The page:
Wi-Fi gets to Nyandazulu

2011-03-18 00:00

THE area of Nyandazulu, just outside Izotsha, is now a Wi-Fi hotspot thanks to a joint project by the Oskarshamn (Sweden) and Hibiscus Coast municipalities. With this latest technology installed at the Tsong Multipurpose Centre, members of the community who did not have the opportunity to do so before will now have the world at their fingertips.

The Internet access allows the community to have open communication with the world and with this, the aim for the people of Nyandazulu, according to the partnering municipalities, is to educate, empower and uplift themselves.

Stefan Windt from the Oskarshamn municipality, who was instrumental in the set up of this service for the community, said that modern technology and communication is key to upliftment and that he was especially thrilled to be part of this project that will help the community.

The community present, mainly elderly woman, were thankful for the opportunity given to them — and some were especially eager to learn how to use a computer.

Besides the launch of this project another historic movement took place at the multipurpose centre in Nyandazulu last week.

In a four way partnership with the community, Oskarshamn Municipality, Hibiscus Coast Municipality, Port Shepstone Twinning Association and Kalmar Lans Museum established an interim heritage committee.

The history of Nyandazulu will be recorded using time travel and historic environment education — a new concept in South Africa. Ebbe Westergen from Kalmar Lans Museum, who played a pivotal role in bringing this concept to Port Shepstone via the Twinning Association in 2008, explained that time travel and historic environment education is recording one’s culture and history from the bottom up perspective. The history of the area will be recorded via “oral history” as the available documentation is very limited.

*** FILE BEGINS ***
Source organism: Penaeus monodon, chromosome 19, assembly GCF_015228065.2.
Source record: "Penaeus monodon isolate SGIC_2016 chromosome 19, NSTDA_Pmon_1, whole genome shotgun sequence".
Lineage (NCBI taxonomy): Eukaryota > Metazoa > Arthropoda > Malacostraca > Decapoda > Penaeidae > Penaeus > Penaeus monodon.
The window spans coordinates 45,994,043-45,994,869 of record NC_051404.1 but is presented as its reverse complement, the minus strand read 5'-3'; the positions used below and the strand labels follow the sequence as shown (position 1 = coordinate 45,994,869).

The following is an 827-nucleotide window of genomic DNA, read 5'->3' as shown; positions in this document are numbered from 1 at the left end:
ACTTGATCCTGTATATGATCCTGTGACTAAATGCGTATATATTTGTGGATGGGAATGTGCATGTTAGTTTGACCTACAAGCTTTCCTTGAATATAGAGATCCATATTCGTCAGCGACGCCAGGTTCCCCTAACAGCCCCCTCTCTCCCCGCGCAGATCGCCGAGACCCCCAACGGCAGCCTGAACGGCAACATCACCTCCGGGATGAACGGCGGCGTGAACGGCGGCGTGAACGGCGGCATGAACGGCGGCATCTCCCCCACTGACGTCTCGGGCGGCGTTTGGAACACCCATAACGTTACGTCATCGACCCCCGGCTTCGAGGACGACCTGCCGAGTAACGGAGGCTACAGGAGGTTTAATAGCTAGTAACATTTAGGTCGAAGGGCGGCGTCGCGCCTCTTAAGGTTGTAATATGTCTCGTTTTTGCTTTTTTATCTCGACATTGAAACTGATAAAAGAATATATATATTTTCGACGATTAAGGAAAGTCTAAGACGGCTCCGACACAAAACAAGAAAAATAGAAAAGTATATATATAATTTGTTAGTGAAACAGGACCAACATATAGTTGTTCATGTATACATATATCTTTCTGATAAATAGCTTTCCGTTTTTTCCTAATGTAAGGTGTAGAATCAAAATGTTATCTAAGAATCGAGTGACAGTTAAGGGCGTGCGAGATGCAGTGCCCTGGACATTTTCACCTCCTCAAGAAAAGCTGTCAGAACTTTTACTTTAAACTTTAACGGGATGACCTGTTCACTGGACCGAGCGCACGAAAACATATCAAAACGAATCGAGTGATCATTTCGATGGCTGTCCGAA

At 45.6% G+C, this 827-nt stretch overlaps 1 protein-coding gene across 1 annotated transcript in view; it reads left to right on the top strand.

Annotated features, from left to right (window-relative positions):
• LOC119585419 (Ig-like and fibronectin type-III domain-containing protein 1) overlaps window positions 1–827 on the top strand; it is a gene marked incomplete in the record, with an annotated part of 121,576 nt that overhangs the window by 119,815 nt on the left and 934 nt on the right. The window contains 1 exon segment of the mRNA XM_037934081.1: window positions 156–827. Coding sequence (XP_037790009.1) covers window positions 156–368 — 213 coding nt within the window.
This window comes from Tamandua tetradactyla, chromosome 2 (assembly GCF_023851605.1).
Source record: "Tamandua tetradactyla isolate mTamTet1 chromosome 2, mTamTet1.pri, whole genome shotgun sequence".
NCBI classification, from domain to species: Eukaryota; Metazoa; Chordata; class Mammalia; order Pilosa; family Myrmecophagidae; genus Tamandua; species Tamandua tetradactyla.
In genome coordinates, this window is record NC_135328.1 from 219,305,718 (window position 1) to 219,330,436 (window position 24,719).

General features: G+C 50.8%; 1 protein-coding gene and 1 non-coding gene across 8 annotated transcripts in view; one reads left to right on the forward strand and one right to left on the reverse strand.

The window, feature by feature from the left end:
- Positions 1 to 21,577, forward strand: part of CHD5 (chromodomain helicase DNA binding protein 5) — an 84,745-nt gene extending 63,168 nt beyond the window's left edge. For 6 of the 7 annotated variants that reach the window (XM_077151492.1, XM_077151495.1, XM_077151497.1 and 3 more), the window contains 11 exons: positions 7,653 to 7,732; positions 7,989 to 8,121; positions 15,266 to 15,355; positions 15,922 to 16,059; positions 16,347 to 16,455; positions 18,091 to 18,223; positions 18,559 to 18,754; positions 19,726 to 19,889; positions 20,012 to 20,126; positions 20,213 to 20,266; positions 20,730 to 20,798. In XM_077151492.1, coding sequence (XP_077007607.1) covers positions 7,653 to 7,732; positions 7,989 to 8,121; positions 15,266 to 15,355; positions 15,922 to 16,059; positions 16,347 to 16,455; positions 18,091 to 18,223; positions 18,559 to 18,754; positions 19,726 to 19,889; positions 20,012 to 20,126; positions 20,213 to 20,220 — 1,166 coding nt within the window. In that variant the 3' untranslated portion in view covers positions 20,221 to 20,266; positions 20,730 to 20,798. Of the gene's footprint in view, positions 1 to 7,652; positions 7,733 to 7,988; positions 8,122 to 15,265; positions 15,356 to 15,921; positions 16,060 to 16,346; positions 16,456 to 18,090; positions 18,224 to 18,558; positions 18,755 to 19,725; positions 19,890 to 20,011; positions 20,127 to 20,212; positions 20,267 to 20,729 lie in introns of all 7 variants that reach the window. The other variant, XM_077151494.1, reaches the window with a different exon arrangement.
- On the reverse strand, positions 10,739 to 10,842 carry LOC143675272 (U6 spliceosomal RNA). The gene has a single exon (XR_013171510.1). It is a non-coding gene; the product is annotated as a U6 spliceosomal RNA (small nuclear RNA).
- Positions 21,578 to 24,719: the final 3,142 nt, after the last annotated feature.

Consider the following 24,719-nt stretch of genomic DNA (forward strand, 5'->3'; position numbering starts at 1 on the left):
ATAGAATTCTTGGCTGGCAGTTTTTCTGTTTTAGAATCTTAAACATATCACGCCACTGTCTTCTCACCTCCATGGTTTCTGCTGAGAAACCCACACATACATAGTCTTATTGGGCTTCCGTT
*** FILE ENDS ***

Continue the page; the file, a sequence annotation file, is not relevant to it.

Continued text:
“While it is important that history at schools is taught of issues from national perspective, it is equally important that local history is recorded and taught at schools,” he said. “Every community made a contribution to this history and hopefully this can be incorporated in the school curriculum; people need to feel proud of their heritage,” he said.

He added that Nyandazulu has untapped potential which can lead to other developments of rural tourism. Gulshera Kahn of the Port Shepstone Twinning Association echoed the same sentiments saying that Nyandazulu ecotourism and heritage, if managed correctly, can create tourism ultimately leading to job creation and sustainability.

“We are also very pleased that in October 2010 the Gamalakhe Heritage Committee was also established and it is currently documenting the history of Gamalakhe, Tin Town,” she said.

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